Living with the Truth Stranger than Fiction This Is Not About What You Think Milligan and Murphy Making Sense

Wednesday, 30 December 2015

#603 – #606, #608


Waiting in his car
a timorous husband
looks at his watch
and sighs.


Shrouded in a doorway
he watched her pass
and followed like a shadow.


She smiled when I encouraged her
but she would not pay the ferryman.


I found the bath empty:
someone must have committed

17 October 1986


I bent over the coffin to kiss him
but he turned his head away.

20 October 1986

I have never been the biggest fan of the haiku. I like the idea of the haiku. I like koans. I like proverbs. I like concision. And, for me, poetry is all about that. As I’ve got older I’ve found myself producing slightly longer pieces but nothing you couldn’t fit onto an A4 page with breathing space. Why, in 1986, I decided to write a handful of, what I called at the time, “haikus” I have no idea. These days I admit to writing one haiku (#996) —although even that one doesn’t stick to the rules—and regard the above handful as nothing more than short poems. ‘Nightmare’ was published in Inkshed #19 in the spring of 1990.


Kass said...

Sometimes writing within constraints aids creativity. I like the way you've incorporated non-traditional line breaks in your Haiku. These offerings are charmingly dark and mysterious. For instance, was the tub empty of water or spiders? Did the spiders drink all the water and explode? Did someone pull the plug, washing spiders away? So mysterious.

Jim Murdoch said...

The English-speaking world has a different idea as to what a “traditional” haiku should be compared to the Japanese, Kass. It’s like a dog. Dogs come in all sorts of shapes and sizes— they’re perhaps the most diverse species of animal on Earth—but even if we encounter a breed we’ve never seen before we immediately recognise it as a dog. It does make one wonder what the first dog looked like that such diversity could be extracted from its DNA. None of the poems above have the three strand form that I generally associate with “traditional” (even by Western standards) haiku. None of the poems contain what I suppose I’d call a pivot, what the Japanese refer to as a kireji. The most common type is ya which emphasises the preceding word or words. Cutting a poem into two parts, it implies an equation, while inviting the reader to explore their interrelationship. None of these do that. Which is why I stopped thinking of them as haiku. That doesn’t mean they don’t work as poems and, like the haiku, they are open to interpretation. I think my favourite of this little group is ‘Gone’. I like its humour and although I like to think I have a good sense of humour it rarely trickles through into my poetry. Prose is a different matter; I find it hard to stay serious in prose.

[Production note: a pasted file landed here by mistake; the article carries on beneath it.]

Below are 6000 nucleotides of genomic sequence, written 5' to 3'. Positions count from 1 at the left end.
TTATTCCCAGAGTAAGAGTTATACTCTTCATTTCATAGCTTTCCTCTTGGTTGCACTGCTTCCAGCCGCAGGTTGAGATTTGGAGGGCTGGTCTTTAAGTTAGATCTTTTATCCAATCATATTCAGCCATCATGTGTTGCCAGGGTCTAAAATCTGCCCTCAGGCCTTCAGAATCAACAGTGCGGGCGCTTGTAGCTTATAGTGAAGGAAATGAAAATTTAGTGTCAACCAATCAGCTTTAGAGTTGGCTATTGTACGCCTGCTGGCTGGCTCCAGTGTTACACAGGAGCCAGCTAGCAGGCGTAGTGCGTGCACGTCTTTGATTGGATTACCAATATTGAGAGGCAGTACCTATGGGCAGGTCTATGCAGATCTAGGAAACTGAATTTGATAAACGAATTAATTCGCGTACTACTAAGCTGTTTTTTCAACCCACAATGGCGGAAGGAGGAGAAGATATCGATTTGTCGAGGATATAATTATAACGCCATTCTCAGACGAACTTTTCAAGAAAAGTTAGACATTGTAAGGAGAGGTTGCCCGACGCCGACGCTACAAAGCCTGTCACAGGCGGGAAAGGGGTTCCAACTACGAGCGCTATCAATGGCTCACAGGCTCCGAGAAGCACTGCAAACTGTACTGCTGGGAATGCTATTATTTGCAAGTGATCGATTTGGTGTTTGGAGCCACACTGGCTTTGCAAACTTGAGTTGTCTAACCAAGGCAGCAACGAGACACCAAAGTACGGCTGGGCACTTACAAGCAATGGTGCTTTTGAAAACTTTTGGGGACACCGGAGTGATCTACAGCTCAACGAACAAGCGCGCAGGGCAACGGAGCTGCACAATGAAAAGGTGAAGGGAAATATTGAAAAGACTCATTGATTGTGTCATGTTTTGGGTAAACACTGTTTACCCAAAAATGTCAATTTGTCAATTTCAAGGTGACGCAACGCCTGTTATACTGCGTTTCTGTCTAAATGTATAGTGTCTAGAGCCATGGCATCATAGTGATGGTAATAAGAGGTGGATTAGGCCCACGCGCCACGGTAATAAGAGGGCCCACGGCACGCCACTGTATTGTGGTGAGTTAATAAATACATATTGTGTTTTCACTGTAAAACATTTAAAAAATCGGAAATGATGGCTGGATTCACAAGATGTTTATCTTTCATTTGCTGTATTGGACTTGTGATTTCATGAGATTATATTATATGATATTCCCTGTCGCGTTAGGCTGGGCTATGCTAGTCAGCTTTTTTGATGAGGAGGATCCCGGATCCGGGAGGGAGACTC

Kass said...

Yes. "Gone" is good. And I'm so glad you approach prose with my personal favorite musical marking "poco a poco meno cosi serioso" (little by little not so seriously {played})...which leads me to another favorite in the classical music world: Scriabin's musical notation, "avec une volupté de plus en plus extatique" (with a voluptuousness becoming more and more ecstatic).

Trickle away.

Jim Murdoch said...

There are a number of articles talking about the musicality of Beckett’s writing, Kass. If you’re interested there’s one here . In 1962 he had lunch with Igor Stravinsky and quizzed him on the possibility of notating the tempo of the performance of his plays; he was especially interested in timing the pauses in Godot. In her memoir Billie Whitelaw wrote, ““I have a memory of him saying: ‘Billie, will you bring your pencil over here and look at [Play], page 2, speech 4, fifth word. Will you make those three dots, two dots.’ […] I can’t read or write music, but [looking back] if I were a musician I’d have put a crotchet instead of a quaver.” In deference to him I include a number of musical references in my new book: “As Jim approached—rallentando—Joe looked up and smiled at him,” “He picked up his pace—allegretto ma not troppo,” and “The only word he could think of to describe it was adagio.” Musicality is an important part of this new book. Carrie was discussing a minor change with me a week or so back and although I agreed a change was needed I vetoed her first choice because it added a syllable to the line and ruined its flow.

Kass said...

Glad to have the link to musicality in Beckett's writing and to read that musicality won out in the syllable war.

Naresh said...

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